In 1700 Swift became Chaplain to Lord Berkeley and was instituted as Vicar to Laracor, Agher, and Rathbeggan just outside Dublin. In 1701 he was awarded Doctor of Divinity from Trinity College, Dublin. In 1704 his satirical look at religion A Tale of the Tub was published. Busy with clerical duties, Swift was also immersed in Dublin society and politics. Becoming an outspoken critic, and with the intent of improving things in Ireland, he often travelled to London, England. In 1707, among many other matters, he sought the removal of taxation on the income of the Irish clergy, which was duly rejected by the Whigs. He thus severed his association with them. In 1710 he joined the Tories and his first of many political pamphlets appeared including "The Conduct of the Allies" (1711) and "The Public Spirit of the Whigs" (1714). Often tinged with bitter irony, Swift began to hone his abilities at innuendo and metaphor, and he sharpened his wit in his prodigious output of various articles, essays, and pamphlets including "Meditation on a Broomstick" (c1703) and "A Modest Proposal" (1729) wherein he suggests that the children of the Irish poor be put to good use providing sustenance to the rich English;
I have been assured by a very knowing American of my acquaintance in London, that a young healthy child well nursed is at a year old a most delicious, nourishing, and wholesome food, whether stewed, roasted, baked, or boiled; and I make no doubt that it will equally serve in a fricassee or a ragout.
From the Preface of Swift's The Battle of the Books (1704);
Satire is a sort of glass wherein beholders do generally discover everybody's face but their own; which is the chief reason for that kind reception it meets with in the world, and that so very few are offended with it. But, if it should happen otherwise, the danger is not great; and I have learned from long experience never to apprehend mischief from those understandings I have been able to provoke: for anger and fury, though they add strength to the sinews of the body, yet are found to relax those of the mind, and to render all its efforts feeble and impotent. .... Wit without knowledge being a sort of cream, which gathers in a night to the top, and by a skilful hand may be soon whipped into froth; but once scummed away, what appears underneath will be fit for nothing but to be thrown to the hogs.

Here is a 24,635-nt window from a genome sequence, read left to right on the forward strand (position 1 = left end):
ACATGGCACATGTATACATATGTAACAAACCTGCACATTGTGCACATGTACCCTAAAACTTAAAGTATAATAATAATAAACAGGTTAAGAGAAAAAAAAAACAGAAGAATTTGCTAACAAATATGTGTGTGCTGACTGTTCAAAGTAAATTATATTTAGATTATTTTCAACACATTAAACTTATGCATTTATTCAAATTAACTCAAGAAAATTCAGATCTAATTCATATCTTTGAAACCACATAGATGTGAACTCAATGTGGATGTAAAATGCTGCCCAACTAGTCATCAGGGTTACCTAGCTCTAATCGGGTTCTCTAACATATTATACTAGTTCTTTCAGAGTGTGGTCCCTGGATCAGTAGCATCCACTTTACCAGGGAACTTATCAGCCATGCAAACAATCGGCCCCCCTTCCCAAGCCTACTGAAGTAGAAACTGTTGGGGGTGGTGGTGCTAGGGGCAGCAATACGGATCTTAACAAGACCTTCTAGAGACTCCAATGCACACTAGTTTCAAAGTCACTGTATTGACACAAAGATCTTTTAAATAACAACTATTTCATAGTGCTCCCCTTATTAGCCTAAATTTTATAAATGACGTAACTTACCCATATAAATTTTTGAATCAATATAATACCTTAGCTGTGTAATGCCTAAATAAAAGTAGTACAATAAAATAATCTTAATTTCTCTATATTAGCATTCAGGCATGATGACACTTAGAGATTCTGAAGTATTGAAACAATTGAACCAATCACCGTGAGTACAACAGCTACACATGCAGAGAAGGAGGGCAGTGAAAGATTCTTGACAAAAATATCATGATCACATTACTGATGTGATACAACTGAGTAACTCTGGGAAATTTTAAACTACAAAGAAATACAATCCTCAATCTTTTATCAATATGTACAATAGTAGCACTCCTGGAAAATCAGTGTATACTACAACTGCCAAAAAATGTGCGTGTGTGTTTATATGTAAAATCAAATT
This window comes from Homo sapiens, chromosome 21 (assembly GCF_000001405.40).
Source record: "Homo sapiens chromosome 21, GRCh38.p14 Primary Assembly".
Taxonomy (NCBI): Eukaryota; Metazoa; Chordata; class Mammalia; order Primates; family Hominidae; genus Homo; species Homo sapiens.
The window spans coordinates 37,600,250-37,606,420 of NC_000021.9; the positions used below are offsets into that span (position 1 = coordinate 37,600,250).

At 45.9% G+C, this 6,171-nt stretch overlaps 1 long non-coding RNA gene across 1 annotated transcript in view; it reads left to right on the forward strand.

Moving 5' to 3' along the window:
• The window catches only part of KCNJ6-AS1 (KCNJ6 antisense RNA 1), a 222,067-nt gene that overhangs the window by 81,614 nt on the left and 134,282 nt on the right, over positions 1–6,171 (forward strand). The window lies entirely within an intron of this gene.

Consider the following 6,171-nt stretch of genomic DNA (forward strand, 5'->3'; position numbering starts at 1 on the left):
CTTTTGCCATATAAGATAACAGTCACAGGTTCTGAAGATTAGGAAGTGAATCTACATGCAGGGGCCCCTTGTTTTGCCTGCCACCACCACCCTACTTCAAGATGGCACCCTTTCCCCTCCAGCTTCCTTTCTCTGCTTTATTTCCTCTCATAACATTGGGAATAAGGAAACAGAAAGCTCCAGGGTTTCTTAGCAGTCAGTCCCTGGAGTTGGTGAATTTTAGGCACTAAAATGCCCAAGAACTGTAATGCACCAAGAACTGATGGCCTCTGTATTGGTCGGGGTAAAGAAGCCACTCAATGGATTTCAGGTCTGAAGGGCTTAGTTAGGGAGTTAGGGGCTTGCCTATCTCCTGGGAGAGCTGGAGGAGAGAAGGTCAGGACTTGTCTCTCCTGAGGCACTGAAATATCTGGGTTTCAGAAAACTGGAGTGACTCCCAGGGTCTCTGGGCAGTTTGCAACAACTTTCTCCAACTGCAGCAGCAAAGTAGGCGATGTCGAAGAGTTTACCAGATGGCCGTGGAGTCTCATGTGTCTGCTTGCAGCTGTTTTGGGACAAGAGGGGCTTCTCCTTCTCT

Swift wrote on many ecclesiastical matters including his "Three Sermons and Prayers" (1744); many more are contained in his Writings on Religion and the Church (1898) which includes "Against Abolishing Christianity" (first published in 1708). "The Bickerstaff-Partridge Papers" (1708) a satire of almanacs and astrology was "Written to prevent the people of England from being farther imposed on by vulgar almanack-makers. By Isaac Bickerstaff, Esq."
In 1713 Swift was appointed Dean of St Patrick's in Dublin. The same year he joined with, among others, Alexander Pope, to form the Scriblerus literary club. It was also around this time that he met Esther "Vanessa" Vanhomrigh (c1688-1723), who inspired his poem "Cadenus and Vanessa" (1713). Published under the pseudonym M.B. Drapier, Swift wrote his Drapier Letters (1724) in protest over bribery, corruption, deceit, and unfair treatment of the Irish on the part of the English government granting a patent to mint an inferior copper coin to William Wood. Swift's authorship of the seven Letters was never discovered during his lifetime but it caused much controversy, and that which he intended, much public awareness of the matter, for, as he writes in the fourth of his Letters, "A Letter to the Whole People of Ireland"; "by the Laws of God, of Nature, of Nations, and of your Country, you are, and ought to be, as free a people as your brethren in England,"
On 28 January 1728 Esther "Stella" Johnson died. Swift had rushed to her bedside and was overcome by grief. His health had started to decline, possibly from Alzheimer's or Meniere's disease and on 19 October 1745 Jonathan Swift died. He now rests beside his beloved Stella in St. Patrick's Cathedral, Dublin, Ireland. He had written his own epitaph, which Irish author William Butler Yeats loosely translated from the Latin as;
SourceSwift has sailed into his rest.Savage indignation therecannot lacerate his breast.Imitate him if you dare,world-besotted traveller.He served human liberty.